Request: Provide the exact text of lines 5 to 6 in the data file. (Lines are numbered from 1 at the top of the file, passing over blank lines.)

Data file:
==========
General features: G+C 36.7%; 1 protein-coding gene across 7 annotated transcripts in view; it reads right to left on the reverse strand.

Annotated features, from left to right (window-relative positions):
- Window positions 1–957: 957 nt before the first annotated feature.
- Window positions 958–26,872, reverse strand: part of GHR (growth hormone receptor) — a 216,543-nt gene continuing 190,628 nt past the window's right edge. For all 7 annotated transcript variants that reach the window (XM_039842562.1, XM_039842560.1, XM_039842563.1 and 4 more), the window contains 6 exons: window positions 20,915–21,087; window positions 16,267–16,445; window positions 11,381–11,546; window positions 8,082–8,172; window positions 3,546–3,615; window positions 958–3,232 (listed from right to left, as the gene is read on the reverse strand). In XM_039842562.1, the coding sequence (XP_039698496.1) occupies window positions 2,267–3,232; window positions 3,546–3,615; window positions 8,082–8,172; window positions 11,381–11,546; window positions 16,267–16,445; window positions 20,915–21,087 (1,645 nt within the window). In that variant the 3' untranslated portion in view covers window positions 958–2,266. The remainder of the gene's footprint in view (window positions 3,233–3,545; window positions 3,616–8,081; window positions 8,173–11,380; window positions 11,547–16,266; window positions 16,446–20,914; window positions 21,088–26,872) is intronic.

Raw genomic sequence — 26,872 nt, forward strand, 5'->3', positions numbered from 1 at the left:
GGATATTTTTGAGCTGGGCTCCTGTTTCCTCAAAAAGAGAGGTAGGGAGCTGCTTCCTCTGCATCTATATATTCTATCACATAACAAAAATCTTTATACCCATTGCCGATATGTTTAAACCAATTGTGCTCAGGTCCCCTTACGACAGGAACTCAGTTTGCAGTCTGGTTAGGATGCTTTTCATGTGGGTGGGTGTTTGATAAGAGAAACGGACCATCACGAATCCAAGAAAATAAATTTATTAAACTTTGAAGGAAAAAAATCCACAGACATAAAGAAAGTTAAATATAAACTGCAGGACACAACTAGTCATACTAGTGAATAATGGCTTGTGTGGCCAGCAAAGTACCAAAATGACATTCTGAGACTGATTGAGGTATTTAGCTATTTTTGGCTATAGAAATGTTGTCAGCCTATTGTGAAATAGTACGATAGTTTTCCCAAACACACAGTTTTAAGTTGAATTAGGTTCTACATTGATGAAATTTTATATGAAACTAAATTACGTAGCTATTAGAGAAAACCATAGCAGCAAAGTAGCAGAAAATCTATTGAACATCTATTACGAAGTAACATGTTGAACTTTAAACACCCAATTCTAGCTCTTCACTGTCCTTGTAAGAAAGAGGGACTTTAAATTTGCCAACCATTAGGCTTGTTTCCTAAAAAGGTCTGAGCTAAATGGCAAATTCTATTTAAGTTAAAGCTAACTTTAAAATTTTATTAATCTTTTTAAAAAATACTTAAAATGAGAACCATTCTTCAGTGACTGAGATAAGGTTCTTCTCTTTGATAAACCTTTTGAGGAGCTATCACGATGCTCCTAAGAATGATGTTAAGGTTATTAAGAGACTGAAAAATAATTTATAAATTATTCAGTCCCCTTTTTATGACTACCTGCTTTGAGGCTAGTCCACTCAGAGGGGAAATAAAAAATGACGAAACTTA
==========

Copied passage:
Raw genomic sequence — 26,872 nt, forward strand, 5'->3', positions numbered from 1 at the left:
GGATATTTTTGAGCTGGGCTCCTGTTTCCTCAAAAAGAGAGGTAGGGAGCTGCTTCCTCTGCATCTATATATTCTATCACATAACAAAAATCTTTATACCCATTGCCGATATGTTTAAACCAATTGTGCTCAGGTCCCCTTACGACAGGAACTCAGTTTGCAGTCTGGTTAGGATGCTTTTCATGTGGGTGGGTGTTTGATAAGAGAAACGGACCATCACGAATCCAAGAAAATAAATTTATTAAACTTTGAAGGAAAAAAATCCACAGACATAAAGAAAGTTAAATATAAACTGCAGGACACAACTAGTCATACTAGTGAATAATGGCTTGTGTGGCCAGCAAAGTACCAAAATGACATTCTGAGACTGATTGAGGTATTTAGCTATTTTTGGCTATAGAAATGTTGTCAGCCTATTGTGAAATAGTACGATAGTTTTCCCAAACACACAGTTTTAAGTTGAATTAGGTTCTACATTGATGAAATTTTATATGAAACTAAATTACGTAGCTATTAGAGAAAACCATAGCAGCAAAGTAGCAGAAAATCTATTGAACATCTATTACGAAGTAACATGTTGAACTTTAAACACCCAATTCTAGCTCTTCACTGTCCTTGTAAGAAAGAGGGACTTTAAATTTGCCAACCATTAGGCTTGTTTCCTAAAAAGGTCTGAGCTAAATGGCAAATTCTATTTAAGTTAAAGCTAACTTTAAAATTTTATTAATCTTTTTAAAAAATACTTAAAATGAGAACCATTCTTCAGTGACTGAGATAAGGTTCTTCTCTTTGATAAACCTTTTGAGGAGCTATCACGATGCTCCTAAGAATGATGTTAAGGTTATTAAGAGACTGAAAAATAATTTATAAATTATTCAGTCCCCTTTTTATGACTACCTGCTTTGAGGCTAGTCCACTCAGAGGGGAAATAAAAAATGACGAAACTTA